What is Brain Fog and How Do I Beat It?

Maurice Beer M.D.
April 21st, 2021 · 7 min read
Medically Verified
It’s no wonder that brain fog can seem so hard to deal with - the symptoms might be similar for most people, but the list of causes is just about endless. If you’re interested in finding out what could be causing your brain fog (and more importantly, how to get rid of it), just keep going.

Key takeaways

  • Brain fog symptoms vary from person to person; by the time you notice that something’s up, you’ll probably already be experiencing an array of symptoms like severe fatigue, constant irritability, or forgetting the simplest details
  • The toughest thing to figure out is what’s causing the brain fog, but it can usually be linked to a handful of causes like stress, hormonal imbalance, nutritional deficiency, or exposure to toxins, among other things
  • Everyone’s experience with brain fog will be different - it could happen at almost any age, interfere with your weight loss efforts, or even dampen your libido
  • Whatever turns out to be causing the brain fog, you’d definitely benefit from things like getting more consistent sleep, exercising, and intermittent fasting

A 30-second summary of brain fog

The medical community may not recognize brain fog as a diagnosable condition, but if you’ve had it, you know exactly what you’re talking about. One day you wake up…and just can’t seem to wake up. You can’t remember where you put anything, the right words are impossible to remember, and everything is ten times more irritating than usual.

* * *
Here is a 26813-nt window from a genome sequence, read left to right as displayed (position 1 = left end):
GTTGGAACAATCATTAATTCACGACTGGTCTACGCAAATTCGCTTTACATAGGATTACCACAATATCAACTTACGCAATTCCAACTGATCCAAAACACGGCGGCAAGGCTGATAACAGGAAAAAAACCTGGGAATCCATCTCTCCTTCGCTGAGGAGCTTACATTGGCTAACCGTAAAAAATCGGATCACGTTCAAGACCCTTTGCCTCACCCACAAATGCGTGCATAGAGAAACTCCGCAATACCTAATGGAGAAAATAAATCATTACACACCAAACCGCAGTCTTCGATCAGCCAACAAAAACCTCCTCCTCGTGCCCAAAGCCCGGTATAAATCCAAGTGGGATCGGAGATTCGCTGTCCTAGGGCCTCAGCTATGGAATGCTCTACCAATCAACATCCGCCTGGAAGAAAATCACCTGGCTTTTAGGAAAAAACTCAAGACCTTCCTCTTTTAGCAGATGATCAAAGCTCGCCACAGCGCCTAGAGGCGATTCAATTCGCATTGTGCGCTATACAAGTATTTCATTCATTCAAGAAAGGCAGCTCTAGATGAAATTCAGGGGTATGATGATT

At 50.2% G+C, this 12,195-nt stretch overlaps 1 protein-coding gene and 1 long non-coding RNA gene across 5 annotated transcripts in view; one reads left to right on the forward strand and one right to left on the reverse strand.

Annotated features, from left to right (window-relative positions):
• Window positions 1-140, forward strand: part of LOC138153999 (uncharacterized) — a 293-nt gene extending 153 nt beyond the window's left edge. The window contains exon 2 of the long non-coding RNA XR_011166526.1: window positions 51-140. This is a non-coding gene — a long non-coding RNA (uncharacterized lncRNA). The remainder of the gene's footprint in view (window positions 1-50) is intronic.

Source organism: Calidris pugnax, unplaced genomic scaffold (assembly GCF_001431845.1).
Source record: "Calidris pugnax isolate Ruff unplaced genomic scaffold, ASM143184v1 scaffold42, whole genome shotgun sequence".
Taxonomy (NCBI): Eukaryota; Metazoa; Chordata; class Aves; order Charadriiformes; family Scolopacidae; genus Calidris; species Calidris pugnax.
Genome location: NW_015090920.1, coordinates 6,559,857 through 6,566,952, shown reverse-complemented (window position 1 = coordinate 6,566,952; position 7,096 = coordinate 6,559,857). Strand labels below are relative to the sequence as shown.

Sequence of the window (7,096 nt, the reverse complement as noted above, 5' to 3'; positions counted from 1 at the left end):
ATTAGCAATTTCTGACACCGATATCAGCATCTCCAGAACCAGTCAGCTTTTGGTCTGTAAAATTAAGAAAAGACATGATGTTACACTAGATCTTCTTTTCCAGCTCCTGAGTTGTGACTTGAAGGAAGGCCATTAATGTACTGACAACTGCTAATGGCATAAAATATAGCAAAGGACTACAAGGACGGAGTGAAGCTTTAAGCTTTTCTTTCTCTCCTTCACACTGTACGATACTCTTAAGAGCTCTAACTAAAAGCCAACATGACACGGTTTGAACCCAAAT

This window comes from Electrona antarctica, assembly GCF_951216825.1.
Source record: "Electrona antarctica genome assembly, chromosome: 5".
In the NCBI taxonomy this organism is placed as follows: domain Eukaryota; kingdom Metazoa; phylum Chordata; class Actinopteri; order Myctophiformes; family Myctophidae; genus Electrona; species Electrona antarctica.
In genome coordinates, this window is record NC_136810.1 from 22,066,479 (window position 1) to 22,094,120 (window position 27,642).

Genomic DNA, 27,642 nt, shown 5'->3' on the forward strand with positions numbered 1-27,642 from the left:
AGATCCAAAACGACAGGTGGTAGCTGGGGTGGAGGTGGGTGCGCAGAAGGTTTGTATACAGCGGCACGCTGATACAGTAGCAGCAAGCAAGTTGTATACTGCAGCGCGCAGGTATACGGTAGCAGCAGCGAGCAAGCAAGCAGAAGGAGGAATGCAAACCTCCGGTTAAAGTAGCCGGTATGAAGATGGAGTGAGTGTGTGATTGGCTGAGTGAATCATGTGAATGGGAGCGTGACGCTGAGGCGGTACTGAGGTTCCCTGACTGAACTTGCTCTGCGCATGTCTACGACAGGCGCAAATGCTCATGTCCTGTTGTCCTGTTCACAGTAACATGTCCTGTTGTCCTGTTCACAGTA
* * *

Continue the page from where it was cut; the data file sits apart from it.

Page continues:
On the surface, this might look like a simple case of a bad night’s sleep. If it keeps happening, though, it could be part of a bigger problem. The brain relies on all kinds of factors to work smoothly - balanced hormones, low toxin levels, proper nutrition, adequate sleep, and all that good stuff. If one of these factors isn’t keeping up with the brain’s needs, things start lagging - resulting in brain fog. It’s not all bad news, though. Once the cause of the brain fog is discovered, it’s usually fairly straightforward to manage or even eliminate.

What does brain fog feel like?

It’s basically the mental version of driving a car without using the steering wheel. The engine may be running, but who knows where that car’s going to end up. Your mileage may vary when it comes to the exact symptoms you experience, but it’ll probably look something like this:
  • Sudden irritability towards people or things that hadn’t previously been a problem
  • Difficulty concentrating on basic tasks, or feelings of confusion
  • Headaches that seem to come out of nowhere
  • Forgetting words, names, or scheduled events
  • Lack of motivation or energy
  • Trouble getting a decent night’s sleep